Globally, it is well understood that for questionnaires to be sensible as a part of a law reform exercise they must be preceded by a Working Paper/Issue Paper, which will identify and formulate the issue/problem from empirical and legal research, identify comparative international experience, and list possible solutions. This is a format accepted by the Law Commission for India. However, since the committee has conducted no empirical or legal research, there is no issue/discussion/working paper. Instead, the committee has jumped straight into administering questionnaires.
Because of the lack of research, study, or serious attempt at identifying the problem, the questionnaires put out by the committee so far are poorly constructed, generic, vague, and scattershot – a mishmash of some areas of concern that have been a part of public discourse for a long time, mixed with others that seem to appear from nowhere, without any context or justification.
The committee’s decision to have only online consultation and solely in English excludes all but the most privileged from participating. While Internet penetration in India is low, Internet literacy of the kind that will allow for participation in the committee’s online processes is even lower, ensuring that only a small fraction of the country’s population will be able to participate. Importantly, the decision to have an online-only, English-only consultation will exclude a large proportion of trial court lawyers.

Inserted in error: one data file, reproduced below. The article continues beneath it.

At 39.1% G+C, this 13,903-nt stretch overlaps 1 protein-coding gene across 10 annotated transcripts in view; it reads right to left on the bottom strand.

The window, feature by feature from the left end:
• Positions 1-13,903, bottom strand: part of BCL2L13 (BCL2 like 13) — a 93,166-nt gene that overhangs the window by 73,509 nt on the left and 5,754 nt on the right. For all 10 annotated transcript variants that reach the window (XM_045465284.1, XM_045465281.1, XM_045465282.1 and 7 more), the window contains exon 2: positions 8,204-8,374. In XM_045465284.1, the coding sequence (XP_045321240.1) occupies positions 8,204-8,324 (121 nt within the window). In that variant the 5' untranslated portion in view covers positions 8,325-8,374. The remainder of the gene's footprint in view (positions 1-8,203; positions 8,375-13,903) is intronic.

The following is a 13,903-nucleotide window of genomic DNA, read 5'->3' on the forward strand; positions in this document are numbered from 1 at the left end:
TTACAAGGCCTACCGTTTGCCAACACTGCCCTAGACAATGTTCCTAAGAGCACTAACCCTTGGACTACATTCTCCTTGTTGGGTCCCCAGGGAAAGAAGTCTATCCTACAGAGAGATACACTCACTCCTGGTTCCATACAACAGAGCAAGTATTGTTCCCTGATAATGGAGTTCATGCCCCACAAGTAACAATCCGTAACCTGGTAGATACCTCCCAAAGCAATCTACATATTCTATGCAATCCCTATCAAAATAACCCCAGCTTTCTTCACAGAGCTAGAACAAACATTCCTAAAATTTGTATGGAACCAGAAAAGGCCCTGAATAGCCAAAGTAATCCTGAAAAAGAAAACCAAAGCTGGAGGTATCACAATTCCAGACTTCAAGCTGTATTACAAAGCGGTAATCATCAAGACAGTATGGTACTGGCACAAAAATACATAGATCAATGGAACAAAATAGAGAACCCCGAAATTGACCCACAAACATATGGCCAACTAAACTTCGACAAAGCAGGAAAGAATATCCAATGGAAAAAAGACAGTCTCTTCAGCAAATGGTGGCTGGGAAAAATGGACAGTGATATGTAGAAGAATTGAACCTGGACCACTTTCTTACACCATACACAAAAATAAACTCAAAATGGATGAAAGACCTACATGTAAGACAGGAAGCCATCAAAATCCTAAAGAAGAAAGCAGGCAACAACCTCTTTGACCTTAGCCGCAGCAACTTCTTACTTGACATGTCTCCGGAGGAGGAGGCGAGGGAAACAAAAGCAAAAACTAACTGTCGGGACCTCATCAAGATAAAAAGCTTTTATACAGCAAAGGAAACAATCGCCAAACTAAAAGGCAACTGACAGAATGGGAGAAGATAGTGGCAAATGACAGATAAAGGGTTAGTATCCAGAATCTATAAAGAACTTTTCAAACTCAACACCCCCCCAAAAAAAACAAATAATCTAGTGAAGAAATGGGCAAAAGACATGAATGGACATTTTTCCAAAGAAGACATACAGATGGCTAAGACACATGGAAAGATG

Further, a commitment to public deliberation would have required that all responses received by the committee be placed in the public domain so that there is open debate and discussion. The committee, however, has not acceded to demands to place responses it receives in the public domain. What little engagement there might be, therefore, will also be shrouded in secrecy.